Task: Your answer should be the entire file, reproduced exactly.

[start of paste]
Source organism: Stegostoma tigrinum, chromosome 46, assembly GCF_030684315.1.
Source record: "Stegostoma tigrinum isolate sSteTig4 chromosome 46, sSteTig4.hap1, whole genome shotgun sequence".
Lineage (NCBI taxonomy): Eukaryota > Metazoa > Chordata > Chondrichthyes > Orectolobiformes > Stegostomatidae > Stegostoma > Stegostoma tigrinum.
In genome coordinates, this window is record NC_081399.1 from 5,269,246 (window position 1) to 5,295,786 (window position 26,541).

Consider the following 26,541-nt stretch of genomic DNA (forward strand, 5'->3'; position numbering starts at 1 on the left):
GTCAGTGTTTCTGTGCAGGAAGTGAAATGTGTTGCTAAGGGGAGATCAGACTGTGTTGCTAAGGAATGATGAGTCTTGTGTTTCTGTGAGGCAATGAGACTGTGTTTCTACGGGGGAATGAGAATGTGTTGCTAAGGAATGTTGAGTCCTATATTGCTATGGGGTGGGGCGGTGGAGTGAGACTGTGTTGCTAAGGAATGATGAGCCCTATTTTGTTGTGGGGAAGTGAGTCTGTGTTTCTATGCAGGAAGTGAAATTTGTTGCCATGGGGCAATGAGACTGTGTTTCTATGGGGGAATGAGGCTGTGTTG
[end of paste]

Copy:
Source organism: Stegostoma tigrinum, chromosome 46, assembly GCF_030684315.1.
Source record: "Stegostoma tigrinum isolate sSteTig4 chromosome 46, sSteTig4.hap1, whole genome shotgun sequence".
Lineage (NCBI taxonomy): Eukaryota > Metazoa > Chordata > Chondrichthyes > Orectolobiformes > Stegostomatidae > Stegostoma > Stegostoma tigrinum.
In genome coordinates, this window is record NC_081399.1 from 5,269,246 (window position 1) to 5,295,786 (window position 26,541).

Consider the following 26,541-nt stretch of genomic DNA (forward strand, 5'->3'; position numbering starts at 1 on the left):
GTCAGTGTTTCTGTGCAGGAAGTGAAATGTGTTGCTAAGGGGAGATCAGACTGTGTTGCTAAGGAATGATGAGTCTTGTGTTTCTGTGAGGCAATGAGACTGTGTTTCTACGGGGGAATGAGAATGTGTTGCTAAGGAATGTTGAGTCCTATATTGCTATGGGGTGGGGCGGTGGAGTGAGACTGTGTTGCTAAGGAATGATGAGCCCTATTTTGTTGTGGGGAAGTGAGTCTGTGTTTCTATGCAGGAAGTGAAATTTGTTGCCATGGGGCAATGAGACTGTGTTTCTATGGGGGAATGAGGCTGTGTTG